I’m in Florida this week presenting to a performance group on how to compete in a consolidating market. I’m curious – do you attend 20 groups? Why or why not? Simply reply to the email to tell me. Tell me about the industry groups you’re involved with and why you choose to associate with them.[…]
The past four years have seen an unprecedented level of buy/sell activity in the industry. Mergers and acquisitions have dominated the industry. Private equity groups have invested heavily in the largest companies in the industry, further increasing consolidation. Consolidation will continue, but it will be different than it has been in the past. As a[…]
There are many other important factors to consider when negotiating a business purchase or sale. Price is just one. These are four of the more common ones we see when helping clients manage transactions in the collision repair industry.
When helping clients with mergers and acquisitions, we spend a lot of time identifying and quantifying synergies. Synergies are advantages that come about through the integration of two companies that, individually, the two companies would be unable to achieve. If you are considering growth by acquisitions or evaluating a sale, understanding the role synergies play[…]
There is common phrase thrown around in business: If you aren’t growing you’re dying. In business there are two types of growth, organic and inorganic. Organic growth refers to increasing sales internally, generating more revenues with your existing business assets. Inorganic growth refers to growing sales by expanding to new locations, acquiring other businesses in the industry, and sometimes even expanding outside of your industry.
A common misconception is that organic growth is less risky and less costly than inorganic growth. But as humans we are actually inherently bad at assessing risk. Referred to as probability neglect, we assume that common activities we engage in are inherently safer and less risky than less uncommon activities. […]
Last week we spoke about the impact of interest rates on consolidation. While a low rate environment certainly provides incentive to companies to grow through mergers and acquisitions, good deals are good deals in both high and low interest rate environments. There is a financial component that drives consolidation but there is a strategic component[…]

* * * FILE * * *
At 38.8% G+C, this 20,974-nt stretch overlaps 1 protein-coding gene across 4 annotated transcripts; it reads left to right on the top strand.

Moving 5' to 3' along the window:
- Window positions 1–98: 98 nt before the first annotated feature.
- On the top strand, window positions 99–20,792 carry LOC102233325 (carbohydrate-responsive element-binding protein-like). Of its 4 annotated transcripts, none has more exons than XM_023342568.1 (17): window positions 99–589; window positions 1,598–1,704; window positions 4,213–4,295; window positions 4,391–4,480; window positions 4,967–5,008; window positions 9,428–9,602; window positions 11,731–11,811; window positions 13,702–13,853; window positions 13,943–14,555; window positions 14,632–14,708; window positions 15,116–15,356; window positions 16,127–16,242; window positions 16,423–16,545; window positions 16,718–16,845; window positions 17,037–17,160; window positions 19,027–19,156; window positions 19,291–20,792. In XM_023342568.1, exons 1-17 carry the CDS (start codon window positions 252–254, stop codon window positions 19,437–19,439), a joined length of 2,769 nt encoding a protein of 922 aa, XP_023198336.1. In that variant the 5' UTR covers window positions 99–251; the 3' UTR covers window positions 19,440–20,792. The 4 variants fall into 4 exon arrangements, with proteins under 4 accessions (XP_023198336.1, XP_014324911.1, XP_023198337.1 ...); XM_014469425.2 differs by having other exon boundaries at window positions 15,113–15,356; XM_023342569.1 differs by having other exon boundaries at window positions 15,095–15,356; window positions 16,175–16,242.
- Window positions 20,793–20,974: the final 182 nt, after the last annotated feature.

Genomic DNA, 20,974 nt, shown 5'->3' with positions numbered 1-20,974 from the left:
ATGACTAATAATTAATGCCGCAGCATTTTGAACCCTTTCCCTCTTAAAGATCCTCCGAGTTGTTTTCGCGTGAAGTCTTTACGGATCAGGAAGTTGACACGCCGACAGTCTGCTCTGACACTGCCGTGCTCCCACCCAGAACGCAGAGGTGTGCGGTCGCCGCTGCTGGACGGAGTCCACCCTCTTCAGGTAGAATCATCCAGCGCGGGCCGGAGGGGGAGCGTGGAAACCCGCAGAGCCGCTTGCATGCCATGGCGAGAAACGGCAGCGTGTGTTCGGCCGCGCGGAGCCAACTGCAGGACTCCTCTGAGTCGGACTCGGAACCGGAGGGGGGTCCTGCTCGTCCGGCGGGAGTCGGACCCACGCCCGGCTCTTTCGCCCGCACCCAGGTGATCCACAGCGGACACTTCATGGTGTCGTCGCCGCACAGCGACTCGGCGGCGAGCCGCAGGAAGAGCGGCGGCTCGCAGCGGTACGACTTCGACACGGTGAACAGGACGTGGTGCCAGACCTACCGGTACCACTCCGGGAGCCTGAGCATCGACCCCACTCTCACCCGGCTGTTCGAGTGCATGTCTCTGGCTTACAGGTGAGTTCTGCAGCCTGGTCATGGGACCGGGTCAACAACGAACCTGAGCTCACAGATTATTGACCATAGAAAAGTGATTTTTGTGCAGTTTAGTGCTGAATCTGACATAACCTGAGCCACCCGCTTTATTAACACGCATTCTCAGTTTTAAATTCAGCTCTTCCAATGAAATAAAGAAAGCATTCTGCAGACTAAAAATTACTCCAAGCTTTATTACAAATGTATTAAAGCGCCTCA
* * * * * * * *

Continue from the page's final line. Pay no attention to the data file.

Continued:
The last four full weeks of the year are upon us. Only 33 days full working days left this year (or less depending on your holiday schedule). I hate to be the bearer of bad news, but if you have not already started to set your business plans in place for 2016 you are behind[…]
Pursuing acquisitions to fuel growth is an attractive way to grow a company. But business acquisitions can appear risky, especially if you have never completed one before. Acquisitions often require a business owner to take on substantial debt. An acquisition-based business strategy also requires a higher level of financial discipline. For unaccustomed businesses this can[…]
You want to grow your company. Often the best way to grow is by acquiring another business in your industry. This is often referred to as inorganic growth or an acquisition strategy. An acquisition based growth strategy is an effective way to significantly grow your business. It also is a generally low risk strategy because you are investing in an industry that you have intimate knowledge. It also presents opportunities to build economies of scale leverage cost synergies. Here are five strategies for successful acquisitions. […]
The industry is consolidating. That statement probably comes as little surprise. The entire automotive aftermarket is consolidating. Dealers, tire vendors, parts distributors, paint distributors, software providers are all consolidating. But were you aware that industries tend to follow a predictable path of consolidation, referred to as the consolidation curve?
Big companies are acquiring smaller companies using affordable capital to grow. This growth creates economies of scale. And economies of scale allow larger companies to provide goods and services relatively more efficiently and at a lower cost than their smaller competitors.
Consolidation will continue because it is a virtuous cycle where success attracts additional investment that generates further business advantage. A growing consolidator will continue to acquire for two main reasons. […]
Talk of large consolidators buying collision repair businesses continues to dominate the press. But even as large consolidators continue to gobble up smaller regional MSOs many potential sellers face difficulties in completing a sale transaction. In fact, by some estimates, only 10%-20% of private companies that are listed for sale will successfully sell (and some experts predict even numbers as low as 5%).[i] To ensure that your business does not become one of these unsellable companies, […]
I’m excited to present a slightly different style of article this week that I present at the end of this post. I’ll be doing more of these articles in the future and hope they prove to be a useful way to exchange information.
There has never been a greater need to develop a business strategy to determine the best path forward than now in the collision repair industry. The entrance of Wall Street money in the industry is causing rapid structural change. No longer is the collision industry just about fixing cars and minding your KPI’s.